After infecting a susceptible cell, the human immunodeficiency virus hijacks that cells normal machinery to produce carbon copies of itself. New HIV particles roll off the cellular assembly lines, burst like bubbles out of the cell, and float off to invade other cellular factories. Vanderbilt University Medical Center investigators have now identified an early step in HIV particle assembly. The findings, published March 11 in Cell, could lead to new drugs that combat HIV infection by shutting down the viruss assembly lines.
For several years, Paul W. Spearman, M.D., associate professor of Pediatrics and Microbiology & Immunology, and colleagues have been studying the assembly of HIV particles, specifically the distinct steps HIV structural proteins take in order to come together and create a viral particle. "The assembly process is just one part of the whole HIV life cycle," Spearman noted, "but its an important part in that each step along the way is required to make an infectious viral particle."
Spearmans team has focused on a protein called "Gag," the major HIV structural protein. In recent years, Spearman said, it has become apparent that Gag moves to a compartment in the cell called the multivesicular body, or late endosome. In some cell types, Gag and the HIV viral envelope protein form particles in the multivesicular body; in other cell types, Gag makes its way from this site to the cell membrane before assembling into particles.
Leigh MacMillan | EurekAlert!
Electrical 'switch' in brain's capillary network monitors activity and controls blood flow
27.03.2017 | Larner College of Medicine at the University of Vermont
Laser activated gold pyramids could deliver drugs, DNA into cells without harm
24.03.2017 | Harvard John A. Paulson School of Engineering and Applied Sciences
Astronomers from Bonn and Tautenburg in Thuringia (Germany) used the 100-m radio telescope at Effelsberg to observe several galaxy clusters. At the edges of these large accumulations of dark matter, stellar systems (galaxies), hot gas, and charged particles, they found magnetic fields that are exceptionally ordered over distances of many million light years. This makes them the most extended magnetic fields in the universe known so far.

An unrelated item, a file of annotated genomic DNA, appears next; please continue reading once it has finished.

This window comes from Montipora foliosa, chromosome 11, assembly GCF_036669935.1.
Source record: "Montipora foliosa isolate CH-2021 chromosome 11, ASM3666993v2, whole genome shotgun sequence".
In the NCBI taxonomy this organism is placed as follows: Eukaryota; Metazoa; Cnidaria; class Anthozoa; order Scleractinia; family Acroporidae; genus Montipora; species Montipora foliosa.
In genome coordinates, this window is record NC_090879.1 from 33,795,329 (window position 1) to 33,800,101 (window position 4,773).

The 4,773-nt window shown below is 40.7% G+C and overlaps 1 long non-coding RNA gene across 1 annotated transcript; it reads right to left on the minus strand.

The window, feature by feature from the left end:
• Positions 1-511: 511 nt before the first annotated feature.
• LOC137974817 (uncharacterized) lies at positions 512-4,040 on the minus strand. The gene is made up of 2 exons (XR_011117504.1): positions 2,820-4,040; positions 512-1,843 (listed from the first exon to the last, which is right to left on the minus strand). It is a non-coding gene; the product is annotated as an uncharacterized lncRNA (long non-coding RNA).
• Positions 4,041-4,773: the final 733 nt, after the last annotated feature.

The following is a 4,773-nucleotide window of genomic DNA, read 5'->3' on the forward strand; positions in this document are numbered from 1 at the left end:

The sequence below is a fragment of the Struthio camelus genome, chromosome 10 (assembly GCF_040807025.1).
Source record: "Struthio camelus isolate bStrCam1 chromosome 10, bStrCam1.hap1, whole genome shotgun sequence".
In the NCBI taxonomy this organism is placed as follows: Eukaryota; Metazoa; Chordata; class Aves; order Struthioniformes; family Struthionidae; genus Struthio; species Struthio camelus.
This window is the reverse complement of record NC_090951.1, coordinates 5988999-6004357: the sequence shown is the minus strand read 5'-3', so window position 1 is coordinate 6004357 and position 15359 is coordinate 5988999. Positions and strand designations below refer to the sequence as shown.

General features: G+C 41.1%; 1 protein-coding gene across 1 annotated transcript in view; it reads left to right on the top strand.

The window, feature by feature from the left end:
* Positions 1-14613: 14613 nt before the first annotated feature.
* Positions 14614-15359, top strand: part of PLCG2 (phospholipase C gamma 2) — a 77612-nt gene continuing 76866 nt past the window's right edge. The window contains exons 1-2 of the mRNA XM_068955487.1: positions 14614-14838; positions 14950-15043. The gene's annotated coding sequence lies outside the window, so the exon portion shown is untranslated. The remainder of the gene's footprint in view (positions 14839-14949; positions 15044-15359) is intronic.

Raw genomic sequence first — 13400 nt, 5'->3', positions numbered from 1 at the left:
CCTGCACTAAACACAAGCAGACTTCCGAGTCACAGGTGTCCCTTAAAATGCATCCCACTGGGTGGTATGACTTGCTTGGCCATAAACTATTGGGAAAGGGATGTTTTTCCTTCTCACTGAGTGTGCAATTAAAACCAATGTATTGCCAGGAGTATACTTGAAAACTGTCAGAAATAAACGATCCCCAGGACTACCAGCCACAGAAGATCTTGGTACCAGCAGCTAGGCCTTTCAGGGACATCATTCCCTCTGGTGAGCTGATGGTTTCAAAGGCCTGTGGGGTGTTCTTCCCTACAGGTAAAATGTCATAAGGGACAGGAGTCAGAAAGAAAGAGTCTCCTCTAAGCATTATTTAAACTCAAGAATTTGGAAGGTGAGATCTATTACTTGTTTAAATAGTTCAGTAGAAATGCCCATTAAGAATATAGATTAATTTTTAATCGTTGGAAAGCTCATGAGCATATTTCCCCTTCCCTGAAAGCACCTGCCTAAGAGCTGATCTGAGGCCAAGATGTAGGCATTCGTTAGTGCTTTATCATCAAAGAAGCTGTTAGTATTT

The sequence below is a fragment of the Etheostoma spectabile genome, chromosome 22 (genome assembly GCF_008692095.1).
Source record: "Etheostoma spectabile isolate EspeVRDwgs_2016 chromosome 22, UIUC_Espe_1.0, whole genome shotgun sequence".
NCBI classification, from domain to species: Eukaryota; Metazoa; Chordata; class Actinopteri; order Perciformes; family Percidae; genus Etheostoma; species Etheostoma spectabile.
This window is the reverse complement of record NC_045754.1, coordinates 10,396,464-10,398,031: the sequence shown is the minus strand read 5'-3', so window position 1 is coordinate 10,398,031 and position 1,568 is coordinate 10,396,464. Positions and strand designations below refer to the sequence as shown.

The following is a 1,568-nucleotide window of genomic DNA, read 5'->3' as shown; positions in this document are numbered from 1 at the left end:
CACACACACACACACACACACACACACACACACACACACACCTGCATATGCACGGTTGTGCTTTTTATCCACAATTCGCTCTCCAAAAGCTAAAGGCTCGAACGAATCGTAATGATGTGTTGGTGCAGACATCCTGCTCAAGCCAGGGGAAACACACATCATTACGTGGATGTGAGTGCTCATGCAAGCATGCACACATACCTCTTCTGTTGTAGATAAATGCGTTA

The results will be published on March 22 in the journal „Astronomy & Astrophysics“.
Galaxy clusters are the largest gravitationally bound structures in the universe. With a typical extent of about 10 million light years, i.e. 100 times the...
Researchers at the Goethe University Frankfurt, together with partners from the University of Tübingen in Germany and Queen Mary University as well as Francis Crick Institute from London (UK) have developed a novel technology to decipher the secret ubiquitin code.
Ubiquitin is a small protein that can be linked to other cellular proteins, thereby controlling and modulating their functions. The attachment occurs in many...
In the eternal search for next generation high-efficiency solar cells and LEDs, scientists at Los Alamos National Laboratory and their partners are creating...
Silicon nanosheets are thin, two-dimensional layers with exceptional optoelectronic properties very similar to those of graphene. Albeit, the nanosheets are less stable. Now researchers at the Technical University of Munich (TUM) have, for the first time ever, produced a composite material combining silicon nanosheets and a polymer that is both UV-resistant and easy to process. This brings the scientists a significant step closer to industrial applications like flexible displays and photosensors.
Silicon nanosheets are thin, two-dimensional layers with exceptional optoelectronic properties very similar to those of graphene. Albeit, the nanosheets are...
Enzymes behave differently in a test tube compared with the molecular scrum of a living cell. Chemists from the University of Basel have now been able to simulate these confined natural conditions in artificial vesicles for the first time. As reported in the academic journal Small, the results are offering better insight into the development of nanoreactors and artificial organelles.
Enzymes behave differently in a test tube compared with the molecular scrum of a living cell. Chemists from the University of Basel have now been able to...
20.03.2017 | Event News
14.03.2017 | Event News
07.03.2017 | Event News
27.03.2017 | Earth Sciences
27.03.2017 | Life Sciences
27.03.2017 | Life Sciences